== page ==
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“The United States of Autism”-A Review

on June 4, 2013

United States of Autism

I saw “ The United States of Autism “ last week and have tried many times since then to sit down to write a review and share my thoughts on the documentary-style film. However, I found myself following the same pattern: write something, read it, decide it doesn’t capture what I am feeling, delete it and start all over again.

Finally, after doing this four times, it started to dawn on me that not being able to figure out and put into words exactly how I felt about the movie was a perfect metaphor for how I feel about autism itself. Just like the movie, I also don’t know what to do with the subject of autism. Autism can be beautiful, chaotic, frustrating, heart-breaking, humorous, maddening, joyous and confusing, all at the same time, just like “The United States of Autism.” With that realization, here are some of my thoughts on the film.

The movie was not short on diversity. Created by Richard Everts with money from a Pepsi Refresh Project grant, ”The United States of Autism” aimed to portray different types of people affected by autism and the different ways they viewed and/or approached autism. Families with different cultures, socio-economic backgrounds, religion, and races were all interviewed.

Many scenes in the film were emotional to the point of being difficult to watch; one in particular involved a Muslim mother whose son was in the hospital with a severe respiratory infection. In the process of her son’s treatments, the mother was asked why she wanted the doctor to save her son, since he is autistic anyway.

Another aspect of “The United States of Autism” that stood out to me was that the parents of children deep in the spectrum hope for a cure. However, the parents of children with High Functioning Autism (HFA) and Asperger’s, and the children themselves, do not wish for a cure but instead want acceptance from society. I was especially happy to see Alex Plank , creator of the on-line autism community Wrong Planet interviewed on the question of a cure for autism. He spoke very simply yet powerfully about how he had no desire to be cured but was also sympathetic and understanding of the family members of those deep in the spectrum.

So many of the parents, especially the mothers, seemed to blame themselves in some way. Whether it was the mom who tearfully and honestly admitted that she sometimes wondered if she did something in her pregnancy that made her child autistic, the parents wondering “what ifs” about their choice to vaccinate or the parents talking about financial worry over paying for therapies, it’s difficult not to self-blame and think you could be doing more as a parent. (Been there.)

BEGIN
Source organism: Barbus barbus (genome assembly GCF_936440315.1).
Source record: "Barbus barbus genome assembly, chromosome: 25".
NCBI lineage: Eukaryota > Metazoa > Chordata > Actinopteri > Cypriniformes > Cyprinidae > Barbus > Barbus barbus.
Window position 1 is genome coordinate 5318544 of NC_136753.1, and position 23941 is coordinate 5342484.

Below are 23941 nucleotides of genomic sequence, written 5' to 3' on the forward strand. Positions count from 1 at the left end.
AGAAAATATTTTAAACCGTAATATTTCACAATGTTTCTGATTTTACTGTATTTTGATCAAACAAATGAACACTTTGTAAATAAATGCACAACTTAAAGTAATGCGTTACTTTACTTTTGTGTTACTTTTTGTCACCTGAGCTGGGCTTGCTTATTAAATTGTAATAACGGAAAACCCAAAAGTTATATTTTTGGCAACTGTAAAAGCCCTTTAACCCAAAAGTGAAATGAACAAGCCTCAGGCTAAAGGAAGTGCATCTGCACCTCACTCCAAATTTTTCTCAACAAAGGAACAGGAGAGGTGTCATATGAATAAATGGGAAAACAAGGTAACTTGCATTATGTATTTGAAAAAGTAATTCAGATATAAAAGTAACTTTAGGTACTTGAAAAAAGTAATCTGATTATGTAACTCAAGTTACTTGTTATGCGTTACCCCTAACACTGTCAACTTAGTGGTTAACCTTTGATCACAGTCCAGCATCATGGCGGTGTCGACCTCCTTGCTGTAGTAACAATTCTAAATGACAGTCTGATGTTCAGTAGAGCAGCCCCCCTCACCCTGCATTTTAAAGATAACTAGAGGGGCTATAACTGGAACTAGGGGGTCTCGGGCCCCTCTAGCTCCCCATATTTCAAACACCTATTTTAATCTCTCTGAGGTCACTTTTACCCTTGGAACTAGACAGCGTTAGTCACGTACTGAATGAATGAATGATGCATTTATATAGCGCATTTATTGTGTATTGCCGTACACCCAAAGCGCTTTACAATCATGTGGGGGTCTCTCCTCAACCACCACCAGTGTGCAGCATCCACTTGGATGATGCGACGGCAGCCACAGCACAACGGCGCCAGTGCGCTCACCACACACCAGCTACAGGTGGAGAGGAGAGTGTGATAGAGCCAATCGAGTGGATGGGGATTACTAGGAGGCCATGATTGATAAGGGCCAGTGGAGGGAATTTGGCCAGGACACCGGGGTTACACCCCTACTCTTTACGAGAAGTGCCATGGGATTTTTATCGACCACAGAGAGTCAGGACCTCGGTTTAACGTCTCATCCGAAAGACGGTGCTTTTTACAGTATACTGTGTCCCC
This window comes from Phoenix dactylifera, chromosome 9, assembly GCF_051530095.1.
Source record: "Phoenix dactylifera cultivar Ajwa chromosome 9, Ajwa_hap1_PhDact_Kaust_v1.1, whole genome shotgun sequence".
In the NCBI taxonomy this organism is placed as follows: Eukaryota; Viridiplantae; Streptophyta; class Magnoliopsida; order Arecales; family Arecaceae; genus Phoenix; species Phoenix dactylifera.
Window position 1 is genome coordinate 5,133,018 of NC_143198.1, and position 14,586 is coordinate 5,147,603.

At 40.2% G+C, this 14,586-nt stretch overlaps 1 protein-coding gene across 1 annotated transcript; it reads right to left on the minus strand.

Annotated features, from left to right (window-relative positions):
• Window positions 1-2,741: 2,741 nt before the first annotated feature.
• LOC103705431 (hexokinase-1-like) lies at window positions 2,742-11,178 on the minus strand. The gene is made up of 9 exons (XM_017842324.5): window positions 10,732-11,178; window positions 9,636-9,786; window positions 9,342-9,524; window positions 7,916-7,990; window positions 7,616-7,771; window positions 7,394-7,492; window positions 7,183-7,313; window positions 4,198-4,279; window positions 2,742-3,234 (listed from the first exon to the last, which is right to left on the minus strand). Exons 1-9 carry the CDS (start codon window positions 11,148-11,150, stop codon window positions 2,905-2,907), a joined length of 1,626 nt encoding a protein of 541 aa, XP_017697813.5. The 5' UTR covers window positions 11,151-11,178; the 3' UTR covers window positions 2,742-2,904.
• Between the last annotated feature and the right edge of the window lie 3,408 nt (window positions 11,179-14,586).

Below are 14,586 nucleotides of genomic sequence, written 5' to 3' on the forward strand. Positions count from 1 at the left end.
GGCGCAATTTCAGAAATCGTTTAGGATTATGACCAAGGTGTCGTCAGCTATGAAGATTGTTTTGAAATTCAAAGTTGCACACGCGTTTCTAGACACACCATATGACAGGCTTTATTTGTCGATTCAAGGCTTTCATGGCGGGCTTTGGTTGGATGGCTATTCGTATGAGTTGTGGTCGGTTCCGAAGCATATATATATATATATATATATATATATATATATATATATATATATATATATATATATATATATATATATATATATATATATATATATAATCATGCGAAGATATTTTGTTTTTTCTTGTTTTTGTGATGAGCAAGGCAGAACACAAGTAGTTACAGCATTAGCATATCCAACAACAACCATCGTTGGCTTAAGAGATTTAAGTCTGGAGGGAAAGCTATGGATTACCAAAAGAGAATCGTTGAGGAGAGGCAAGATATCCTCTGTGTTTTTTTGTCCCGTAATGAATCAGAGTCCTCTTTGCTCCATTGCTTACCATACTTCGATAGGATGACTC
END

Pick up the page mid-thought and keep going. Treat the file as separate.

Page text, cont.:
One very touching aspect was that the siblings profiled seemed to have nothing but love for their autistic brothers and sisters. One little girl – I believe her name was Daniela – broke my heart when she started crying, telling about how the people at school call her brother “crazy” and how much she doesn’t like them doing that. Then, my tears turned to giggling when a little girl, I think she was 8, talked about how she thought autism was great and the only time it was bad was when her twin sister with autism talked on and on about something and she wants to talk about something else. Her sister’s new favorite topic to talk about? Dictators.

There was some mention of vaccines and their possible relation to autism. Specifically, the parents who run Age of Autism were interviewed about how they believe the autism epidemic is definitely linked to environmental factors. There was also discussion of recovery, although what was meant by “recovery” wasn’t always clearly defined.

I do think “The United States of Autism” did achieve its goal of highlighting how autism affects people from all walks of life. I think sometimes the media can make it appear to be something that is a white, middle class issue and that is just not the case. It was eye opening for me to see the struggles of immigrants who are not only struggling with a language barrier but are also trying to discover a therapy course that will help their child. One family left a very comfortable life in Puerto Rico to move to the states in search of treatment for their son. They have yet to be successful and sometimes wonder if they made the right choice. It’s difficult to watch their struggles and but it’s also easy to be moved by how motivated they are to help their children.